My predictions of where each club will finish in the standings of each division are just that: predictions. If you disagree with my assessments, no problem, write in and tell me why and I'll post your comments in "The Fans Speak Out".

But please, folks, if I rank your team lower than you expect, don't get wrapped around the axle about it, ok? Insult-laden e-mails will be treated with howls of derisive laughter prior to my hitting the "delete" key, as those comments won't see the light of day on this site!

Remember, this is based on what the rosters looked like as of September 19th, 2005. Injuries, trades and call-ups will obviously have some impact on their outcome.


PHILADELPHIA FLYERS. Even if Derian Hatcher and Peter Forsberg fail to pan out as hoped, there's plenty of depth at almost every position on the Flyers roster. If they do work out as hoped, the Flyers will become that much stronger. Keep an eye on youngsters like Anteri Niittymaki, Jeff Carter and Mike Richards.

NEW JERSEY DEVILS. Losing Scott Stevens to retirement and Scott Niedermayer to free agency stings, as does the absence of Patrik Elias as he recovers from hepatitis. Still, the Devils will play their dogged defensive game under new head coach Larry Robinson, and their depth in that regard should still serve them well.

PITTSBURGH PENGUINS. Completely overhauled roster with veteran free agent signings, plus hit the jackpot at the draft with Sidney Crosby. How well this team performs depends on how well this roster gels, as well as the health of owner-captain Mario Lemieux. Could still be touch and go to make a playoff berth.

NEW YORK ISLANDERS. Losing Adrian Aucoin and Roman Hamrlik to free agency and Kenny Jonsson to retirement hurts their blueline. They're hoping the streaky Miroslav Satan can help rekindle Alexei Yashin's scoring touch,and are looking to Yashin to step up his game and lead the team, which might be seeking too much.

NEW YORK RANGERS. They're now apparently committed to rebuilding with youth, although management did bring in some veteran free agent depth to help the kids gain their footing. Rangers fans shouldn't get their hopes up and will have to be patient.


OTTAWA SENATORS. Made shakeups behind the bench and a notable one in the roster by trading Marian Hossa for Dany Heatley. Questions as to whether the 40-year-old Dominik Hasek can regain his dominating form in goal, but the roster's depth remain their strength this season.

MONTREAL CANADIENS. Possess a good mix of speedy veteran talent and promising youth, plus there could be some more from the farm making the lineup this season. Some questions still remain about their blueline depth, but with goalie Jose Theodore locked up long term, and the new rules to open up the game, the Habs are poised for a big year.

BOSTON BRUINS. Started training camp without defenseman Nick Boynton but re-signed goalie Andrew Raycroft, who should provide the strength required between the pipes. Will have two strong scoring lines but there are some concerns about their blueline depth and their overall team speed. Look for a big year from captain Joe Thornton and sophomore Patrice Bergeron.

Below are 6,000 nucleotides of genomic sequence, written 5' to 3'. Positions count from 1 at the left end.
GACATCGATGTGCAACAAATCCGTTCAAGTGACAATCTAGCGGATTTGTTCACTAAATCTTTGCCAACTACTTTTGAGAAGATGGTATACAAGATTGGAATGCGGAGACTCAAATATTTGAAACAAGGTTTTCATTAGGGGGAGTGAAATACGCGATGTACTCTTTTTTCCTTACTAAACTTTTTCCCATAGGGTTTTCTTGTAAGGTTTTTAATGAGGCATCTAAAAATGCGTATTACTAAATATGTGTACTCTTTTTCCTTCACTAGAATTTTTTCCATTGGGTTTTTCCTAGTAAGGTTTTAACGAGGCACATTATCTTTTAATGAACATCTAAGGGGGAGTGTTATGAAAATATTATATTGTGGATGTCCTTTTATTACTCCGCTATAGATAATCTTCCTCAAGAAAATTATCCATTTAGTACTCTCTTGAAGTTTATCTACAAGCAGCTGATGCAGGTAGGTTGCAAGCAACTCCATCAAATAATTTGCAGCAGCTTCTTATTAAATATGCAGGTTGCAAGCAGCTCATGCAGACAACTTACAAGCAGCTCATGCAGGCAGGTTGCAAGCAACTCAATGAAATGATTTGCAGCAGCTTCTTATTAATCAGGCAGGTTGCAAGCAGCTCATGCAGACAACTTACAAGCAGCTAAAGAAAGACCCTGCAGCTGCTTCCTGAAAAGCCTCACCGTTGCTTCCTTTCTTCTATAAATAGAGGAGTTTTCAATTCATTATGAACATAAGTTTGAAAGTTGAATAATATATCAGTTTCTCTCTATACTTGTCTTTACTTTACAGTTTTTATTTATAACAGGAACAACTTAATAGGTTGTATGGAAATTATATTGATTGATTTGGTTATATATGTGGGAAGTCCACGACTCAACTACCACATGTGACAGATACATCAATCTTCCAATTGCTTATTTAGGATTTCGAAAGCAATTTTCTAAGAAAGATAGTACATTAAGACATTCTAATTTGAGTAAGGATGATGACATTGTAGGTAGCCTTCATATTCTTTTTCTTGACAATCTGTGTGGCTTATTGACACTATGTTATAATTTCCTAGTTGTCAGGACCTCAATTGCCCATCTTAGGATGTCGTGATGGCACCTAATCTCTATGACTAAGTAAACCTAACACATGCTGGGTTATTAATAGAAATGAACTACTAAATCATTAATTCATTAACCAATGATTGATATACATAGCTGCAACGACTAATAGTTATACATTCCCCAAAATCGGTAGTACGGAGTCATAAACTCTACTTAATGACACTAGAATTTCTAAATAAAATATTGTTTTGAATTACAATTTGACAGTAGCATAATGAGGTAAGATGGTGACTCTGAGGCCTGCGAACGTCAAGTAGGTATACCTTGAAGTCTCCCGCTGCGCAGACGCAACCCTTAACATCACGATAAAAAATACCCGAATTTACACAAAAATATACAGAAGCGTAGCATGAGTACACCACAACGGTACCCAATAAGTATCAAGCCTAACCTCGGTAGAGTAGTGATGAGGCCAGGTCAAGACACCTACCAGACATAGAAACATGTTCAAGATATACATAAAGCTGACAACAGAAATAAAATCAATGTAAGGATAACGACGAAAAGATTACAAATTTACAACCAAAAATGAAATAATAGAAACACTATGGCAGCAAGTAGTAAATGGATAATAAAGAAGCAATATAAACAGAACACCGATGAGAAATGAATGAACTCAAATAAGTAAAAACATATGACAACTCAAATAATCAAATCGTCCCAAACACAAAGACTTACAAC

BUFFALO SABRES. They've got plenty of speed but there are concerns about the depth of their offence and their blueliner, and questions about their goaltending. They'll be hoping rookie forward Thomas Vanek can make a big splash, and if several other players can step up, the Sabres could finish higher.

TORONTO MAPLE LEAFS. Governed by the "if" factor. If Eric Lindros and Jason Allison can stay healthy, if Ed Belfour's back problems are a thing of the past and if their younger players can step up their games, the Leafs could finish higher than this. If not, it could be a long, painful season for Leafs Nation.


TAMPA BAY LIGHTNING. There are some questions about John Grahame's ability to replace the departed Nikolai Khabiblin and their blueline depth, but the defending champs still retain most of the key players - most notably Martin St. Louis, Brad Richards, Vinny Lecavalier and Dan Boyle - responsible for their Stanley Cup run. It'll be tough to wrest the Cup from the Bolts this season.

ATLANTA THRASHERS. Made significant improvements with veteran free agent signings and obtaining Marian Hossa, but there are concerns over Ilya Kovalchuk's contract status and the club's overall defensive depth. They'll need him back in the fold, and must improve their defensive game, to make a serious run for the playoffs.

FLORIDA PANTHERS. GM Mike Keenan brought in the veteran leadership he felt the club previously lacked, and the depth in promising youth should benefit from the coaching of Jacques Martin. Goalie Roberto Luongo shouldn't face as much rubber this season, and if youngsters like Jay Bouwmeester, Nathan Horton and Stephen Weiss step up, the Panthers could move up higher in the standings.

CAROLINA HURRICANES. Shook up the roster with some free agent signings and trades, but this club is still in the midst of a rebuilding phase. Martin Gerber should provide solid goaltending and they could turn some heads offensively, but there's still questions about their blueline and checking line depth.

WASHINGTON CAPITALS. The major rebuilding phase begun prior to the lockout will continue this season. Ownership remains committed toward the team's youth, which means a long, painful season for Caps fans. Blueliner Brendan Witt is seeking a trade to a playoff contender, and Olaf Kolzig might not be far behind.